You mean to tell me that ancient writers could actually invent fake letters, fake sources, and fake sources to disagree with the fake sources that agree with them ? That cannot possibly be true, because we are constantly told by New Testament scholars that this could never happen; at least, not with their sources, i.e. the NT, Josephus, Tacitus, Eusebius, et al.
Thanks Blood. Sorry mac. It's not 160 forged documents at all, it is only 130 forged documents.

NT scholars are really only interested in looking for the lost keys to Christian origins under the streetlights on First and Second Avenue. Even Carrier uses a cut-off date for background evidence a little way up Second Avenue. By the time one trundles out past Third Avenue to Fourth Avenue the first thing one notices is that the Nicaean streetlights themselves have been imported from Fifth Avenue, and there are very few (if any) Fourth Avenue streetlights especially during the epoch between 325 and 353 CE. During this stretch it is really dark - almost like being inside a black hole. I wonder why. The Nag Hammadi Codices began shining brightly out of this dark zone, which is rather fortuitous. Anyway, the major illumination on Fourth Avenue are from the streetlights fashioned by Ammianus Marcellinus. No NT scholar is really interested in being so far from the real action on First and Second Avenue. It's just not kosher.

For this reason and this reason alone the NT scholars (including Richard Carrier it would seem) leave the "Historia Augusta" alone and pretend it is not relevant to either their background knowledge or "Quest". As far as I am concerned this is a big mistake.

If Carrier would tune up his Bayesian equation to accept 4th Avenue background evidence for and against the historicity of Jesus, the "Historia Augusta" might be able to tell us a few things about "schools of scribes" who indulged in "collegiate cooperation" under the auspices of a Roman Emperor in antiquity. We'd also get to see some sort of explanation why the Paul-Seneca correspondence was regarded as genuine Pauline material, and was circulated as genuine by the church organisation.


"The scanty and suspicious materials of ecclesiastical history seldom enable us
to dispel the dark cloud that hangs over the first age of the church.
[Gibbon]

The Historia Augusta is key background evidence for the historians' Bayesian hypotheses testing.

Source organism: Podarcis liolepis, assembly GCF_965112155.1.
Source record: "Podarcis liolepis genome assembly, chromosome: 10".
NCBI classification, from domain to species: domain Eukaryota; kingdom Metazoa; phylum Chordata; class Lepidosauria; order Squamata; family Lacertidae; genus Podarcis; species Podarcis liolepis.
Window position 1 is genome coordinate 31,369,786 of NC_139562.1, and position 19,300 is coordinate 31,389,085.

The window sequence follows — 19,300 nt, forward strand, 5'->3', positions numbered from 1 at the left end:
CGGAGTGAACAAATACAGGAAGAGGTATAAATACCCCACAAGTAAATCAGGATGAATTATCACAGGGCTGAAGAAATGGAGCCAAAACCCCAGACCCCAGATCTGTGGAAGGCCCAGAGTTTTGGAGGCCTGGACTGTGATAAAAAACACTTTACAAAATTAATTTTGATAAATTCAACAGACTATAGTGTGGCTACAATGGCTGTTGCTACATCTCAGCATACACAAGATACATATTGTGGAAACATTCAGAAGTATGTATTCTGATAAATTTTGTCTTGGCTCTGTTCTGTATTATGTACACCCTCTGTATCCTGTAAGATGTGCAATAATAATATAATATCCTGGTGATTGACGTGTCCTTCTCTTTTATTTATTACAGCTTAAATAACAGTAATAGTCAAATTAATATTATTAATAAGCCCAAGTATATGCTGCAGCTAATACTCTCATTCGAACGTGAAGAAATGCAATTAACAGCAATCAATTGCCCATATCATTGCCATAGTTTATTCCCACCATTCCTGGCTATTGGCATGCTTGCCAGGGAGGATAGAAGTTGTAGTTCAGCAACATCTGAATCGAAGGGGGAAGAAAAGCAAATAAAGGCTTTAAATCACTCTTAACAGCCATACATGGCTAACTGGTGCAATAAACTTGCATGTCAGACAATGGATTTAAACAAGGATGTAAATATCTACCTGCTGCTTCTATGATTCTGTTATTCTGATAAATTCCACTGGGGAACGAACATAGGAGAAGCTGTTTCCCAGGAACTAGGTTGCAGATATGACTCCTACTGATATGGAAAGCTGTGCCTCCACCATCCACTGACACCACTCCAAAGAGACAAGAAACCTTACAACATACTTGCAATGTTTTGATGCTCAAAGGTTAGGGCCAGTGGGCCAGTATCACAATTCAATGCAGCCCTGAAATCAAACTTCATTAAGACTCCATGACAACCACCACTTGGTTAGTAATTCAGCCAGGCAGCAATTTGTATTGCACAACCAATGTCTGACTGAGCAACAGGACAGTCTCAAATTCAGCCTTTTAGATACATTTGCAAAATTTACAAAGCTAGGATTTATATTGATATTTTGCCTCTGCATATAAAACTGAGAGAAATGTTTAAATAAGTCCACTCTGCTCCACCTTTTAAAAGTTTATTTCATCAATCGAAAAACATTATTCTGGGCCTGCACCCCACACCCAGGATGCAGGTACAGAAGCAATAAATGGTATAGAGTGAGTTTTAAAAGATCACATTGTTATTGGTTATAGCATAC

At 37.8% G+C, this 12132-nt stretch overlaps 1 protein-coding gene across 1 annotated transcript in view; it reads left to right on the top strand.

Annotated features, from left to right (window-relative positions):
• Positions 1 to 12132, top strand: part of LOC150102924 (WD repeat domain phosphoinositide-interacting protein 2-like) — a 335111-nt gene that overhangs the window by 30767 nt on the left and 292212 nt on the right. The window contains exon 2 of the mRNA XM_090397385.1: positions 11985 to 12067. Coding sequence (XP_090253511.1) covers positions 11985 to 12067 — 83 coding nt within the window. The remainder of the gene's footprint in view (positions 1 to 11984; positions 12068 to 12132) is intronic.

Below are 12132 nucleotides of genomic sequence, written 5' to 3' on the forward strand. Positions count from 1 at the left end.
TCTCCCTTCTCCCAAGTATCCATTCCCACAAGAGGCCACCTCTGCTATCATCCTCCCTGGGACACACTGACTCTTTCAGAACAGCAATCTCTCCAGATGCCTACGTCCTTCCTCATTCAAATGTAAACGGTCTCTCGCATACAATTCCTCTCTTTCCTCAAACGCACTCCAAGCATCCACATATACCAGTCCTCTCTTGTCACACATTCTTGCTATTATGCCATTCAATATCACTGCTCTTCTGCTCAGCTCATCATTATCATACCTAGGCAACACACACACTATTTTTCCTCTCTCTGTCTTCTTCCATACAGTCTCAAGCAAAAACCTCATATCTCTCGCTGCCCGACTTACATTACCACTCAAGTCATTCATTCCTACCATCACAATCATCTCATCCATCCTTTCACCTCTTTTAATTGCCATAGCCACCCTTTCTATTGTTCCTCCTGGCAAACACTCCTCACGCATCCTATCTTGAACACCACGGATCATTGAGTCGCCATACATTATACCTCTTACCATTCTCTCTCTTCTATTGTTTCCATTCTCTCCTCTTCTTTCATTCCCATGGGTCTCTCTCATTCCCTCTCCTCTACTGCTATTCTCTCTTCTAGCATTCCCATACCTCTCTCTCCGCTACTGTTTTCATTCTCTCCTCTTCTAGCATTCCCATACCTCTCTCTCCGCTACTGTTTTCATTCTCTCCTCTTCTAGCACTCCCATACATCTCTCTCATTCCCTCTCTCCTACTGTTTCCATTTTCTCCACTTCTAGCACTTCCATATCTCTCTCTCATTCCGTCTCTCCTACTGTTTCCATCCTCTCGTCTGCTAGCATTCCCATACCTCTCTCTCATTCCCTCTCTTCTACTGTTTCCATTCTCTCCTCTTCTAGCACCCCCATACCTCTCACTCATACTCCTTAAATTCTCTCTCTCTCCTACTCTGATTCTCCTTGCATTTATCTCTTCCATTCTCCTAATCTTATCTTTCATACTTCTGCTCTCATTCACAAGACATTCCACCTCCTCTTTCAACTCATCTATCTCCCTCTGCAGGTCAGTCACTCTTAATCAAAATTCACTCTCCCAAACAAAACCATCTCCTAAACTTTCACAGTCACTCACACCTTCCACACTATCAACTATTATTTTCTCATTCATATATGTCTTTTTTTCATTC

The mystery of Christian origins isn't really much of a mystery when the "Historia Augusta" is examined.

Back towards the OP. I don't know too much about any Serapis-Christian links overlays apart from the HA, dedicated to Constantine [a mocker, not a flatterer]

I am aware of a number of Asclepius-Christian links overlays, but this is probably a diversion.



LC
A "cobbler of fables" [Augustine]; "Leucius is the disciple of the devil" [Decretum Gelasianum]; and his books "should be utterly swept away and burned" [Pope Leo I]; they are the "source and mother of all heresy" [Photius]

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Re: Serapis-Christian links overlays??

Post by Roger Pearse » Wed Jan 07, 2015 11:55 am

Gents ... you would be well advised to read the HA text in context before writing about it. I think the full translation is online at LacusCurtius.

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Leucius Charinus
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Re: Serapis-Christian links overlays??

Post by Leucius Charinus » Fri Jan 09, 2015 4:10 pm

I have read the English translation. I have also read a number of academic analyses on the claims that the HA contains more than one hundred fake documents, on the claims surrounding its authorship, and on other features of this "mockumentary" which are noted above. It was apparently written sometime in the 4th century for the amusement of the aristocratic class. (Who else could afford (or even read) Latin codices? Certainly not the working class.)



LC
A "cobbler of fables" [Augustine]; "Leucius is the disciple of the devil" [Decretum Gelasianum]; and his books "should be utterly swept away and burned" [Pope Leo I]; they are the "source and mother of all heresy" [Photius]